You may not modify, publish, transmit, transfer or sell, reproduce, create derivative works from, distribute, perform, link, display, or in any way exploit any of the Content, in whole or in part, except as expressly permitted in these Terms or with the prior written consent of Mondaq. You may not use electronic or other means to extract details or information from the Content. Nor shall you extract information about users or Contributors in order to offer them any services or products.

In your use of the Website and/or Services you shall: comply with all applicable laws, regulations, directives and legislations which apply to your Use of the Website and/or Services in whatever country you are physically located including without limitation any and all consumer law, export control laws and regulations; provide to us true, correct and accurate information and promptly inform us in the event that any information that you have provided to us changes or becomes inaccurate; notify Mondaq immediately of any circumstances where you have reason to believe that any Intellectual Property Rights or any other rights of any third party may have been infringed; co-operate with reasonable security or other checks or requests for information made by Mondaq from time to time; and at all times be fully liable for the breach of any of these Terms by a third party using your login details to access the Website and/or Services

however, you shall not: do anything likely to impair, interfere with or damage or cause harm or distress to any persons, or the network; do anything that will infringe any Intellectual Property Rights or other rights of Mondaq or any third party; or use the Website, Services and/or Content otherwise than in accordance with these Terms; use any trade marks or service marks of Mondaq or the Contributors, or do anything which may be seen to take unfair advantage of the reputation and goodwill of Mondaq or the Contributors, or the Website, Services and/or Content.

Mondaq reserves the right, in its sole discretion, to take any action that it deems necessary and appropriate in the event it considers that there is a breach or threatened breach of the Terms.

Mondaq’s Rights and Obligations

Unless otherwise expressly set out to the contrary, nothing in these Terms shall serve to transfer from Mondaq to you, any Intellectual Property Rights owned by and/or licensed to Mondaq and all rights, title and interest in and to such Intellectual Property Rights will remain exclusively with Mondaq and/or its licensors.

Mondaq shall use its reasonable endeavours to make the Website and Services available to you at all times, but we cannot guarantee an uninterrupted and fault free service.

Mondaq reserves the right to make changes to the services and/or the Website or part thereof, from time to time, and we may add, remove, modify and/or vary any elements of features and functionalities of the Website or the services.

Mondaq also reserves the right from time to time to monitor your Use of the Website and/or services.


The Content is general information only. It is not intended to constitute legal advice or seek to be the complete and comprehensive statement of the law, nor is it intended to address your specific requirements or provide advice on which reliance should be placed. Mondaq and/or its Contributors and other suppliers make no representations about the suitability of the information contained in the Content for any purpose. All Content provided "as is" without warranty of any kind. Mondaq and/or its Contributors and other suppliers hereby exclude and disclaim all representations, warranties or guarantees with regard to the Content, including all implied warranties and conditions of merchantability, fitness for a particular purpose, title and non-infringement. To the maximum extent permitted by law, Mondaq expressly excludes all representations, warranties, obligations, and liabilities arising out of or in connection with all Content. In no event shall Mondaq and/or its respective suppliers be liable for any special, indirect or consequential damages or any damages whatsoever resulting from loss of use, data or profits, whether in an action of contract, negligence or other tortious action, arising out of or in connection with the use of the Content or performance of Mondaq’s Services.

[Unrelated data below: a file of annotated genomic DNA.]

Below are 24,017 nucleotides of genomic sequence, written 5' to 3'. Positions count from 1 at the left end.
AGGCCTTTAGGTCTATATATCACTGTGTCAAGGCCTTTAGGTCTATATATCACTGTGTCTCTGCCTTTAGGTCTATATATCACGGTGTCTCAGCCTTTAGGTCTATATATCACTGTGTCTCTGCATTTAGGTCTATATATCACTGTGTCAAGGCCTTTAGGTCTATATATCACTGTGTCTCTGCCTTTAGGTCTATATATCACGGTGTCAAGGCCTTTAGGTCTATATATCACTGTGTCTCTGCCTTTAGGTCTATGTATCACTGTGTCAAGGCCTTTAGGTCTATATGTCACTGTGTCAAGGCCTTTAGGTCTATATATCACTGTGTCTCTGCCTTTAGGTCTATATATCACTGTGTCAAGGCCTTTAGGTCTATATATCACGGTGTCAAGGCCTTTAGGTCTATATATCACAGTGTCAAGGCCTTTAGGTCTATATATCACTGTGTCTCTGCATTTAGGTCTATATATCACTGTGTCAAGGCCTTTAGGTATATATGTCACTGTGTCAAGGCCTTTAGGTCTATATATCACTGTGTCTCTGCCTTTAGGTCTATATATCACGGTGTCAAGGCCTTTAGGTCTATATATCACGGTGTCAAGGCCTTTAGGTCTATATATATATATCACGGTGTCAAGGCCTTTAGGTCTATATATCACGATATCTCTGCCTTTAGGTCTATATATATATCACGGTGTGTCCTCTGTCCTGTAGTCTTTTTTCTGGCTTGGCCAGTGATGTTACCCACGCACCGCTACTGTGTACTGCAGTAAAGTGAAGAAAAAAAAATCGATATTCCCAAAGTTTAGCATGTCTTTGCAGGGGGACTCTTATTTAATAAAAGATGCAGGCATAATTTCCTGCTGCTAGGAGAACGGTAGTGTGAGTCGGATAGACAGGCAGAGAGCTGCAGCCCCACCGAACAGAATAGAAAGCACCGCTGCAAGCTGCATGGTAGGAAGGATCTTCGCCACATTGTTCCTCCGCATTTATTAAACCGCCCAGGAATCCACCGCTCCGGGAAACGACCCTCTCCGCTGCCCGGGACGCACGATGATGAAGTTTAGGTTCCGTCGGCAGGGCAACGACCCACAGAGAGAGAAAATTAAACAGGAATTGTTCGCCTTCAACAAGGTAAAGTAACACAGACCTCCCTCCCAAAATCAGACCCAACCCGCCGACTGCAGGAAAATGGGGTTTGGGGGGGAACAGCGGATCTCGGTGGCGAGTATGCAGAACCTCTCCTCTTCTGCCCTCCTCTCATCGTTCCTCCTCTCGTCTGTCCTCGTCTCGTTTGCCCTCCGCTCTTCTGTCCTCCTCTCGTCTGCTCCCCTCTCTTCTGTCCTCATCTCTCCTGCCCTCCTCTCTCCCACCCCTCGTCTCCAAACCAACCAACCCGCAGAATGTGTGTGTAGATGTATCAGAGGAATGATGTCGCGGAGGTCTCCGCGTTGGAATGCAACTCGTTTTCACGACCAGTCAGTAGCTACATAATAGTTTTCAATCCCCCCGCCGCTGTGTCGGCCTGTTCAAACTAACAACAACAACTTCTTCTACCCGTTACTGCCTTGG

Mondaq may alter or amend these Terms by amending them on the Website. By continuing to Use the Services and/or the Website after such amendment, you will be deemed to have accepted any amendment to these Terms.

These Terms shall be governed by and construed in accordance with the laws of England and Wales and you irrevocably submit to the exclusive jurisdiction of the courts of England and Wales to settle any dispute which may arise out of or in connection with these Terms. If you live outside the United Kingdom, English law shall apply only to the extent that English law shall not deprive you of any legal protection accorded in accordance with the law of the place where you are habitually resident ("Local Law"). In the event English law deprives you of any legal protection which is accorded to you under Local Law, then these terms shall be governed by Local Law and any dispute or claim arising out of or in connection with these Terms shall be subject to the non-exclusive jurisdiction of the courts where you are habitually resident.

You may print and keep a copy of these Terms, which form the entire agreement between you and Mondaq and supersede any other communications or advertising in respect of the Service and/or the Website.

No delay in exercising or non-exercise by you and/or Mondaq of any of its rights under or in connection with these Terms shall operate as a waiver or release of each of your or Mondaq’s right. Rather, any such waiver or release must be specifically granted in writing signed by the party granting it.

If any part of these Terms is held unenforceable, that part shall be enforced to the maximum extent permissible so as to give effect to the intent of the parties, and the Terms shall continue in full force and effect.

Mondaq shall not incur any liability to you on account of any loss or damage resulting from any delay or failure to perform all or any part of these Terms if such delay or failure is caused, in whole or in part, by events, occurrences, or causes beyond the control of Mondaq. Such events, occurrences or causes will include, without limitation, acts of God, strikes, lockouts, server and network failure, riots, acts of war, earthquakes, fire and explosions.

By clicking Register you state you have read and agree to our Terms and Conditions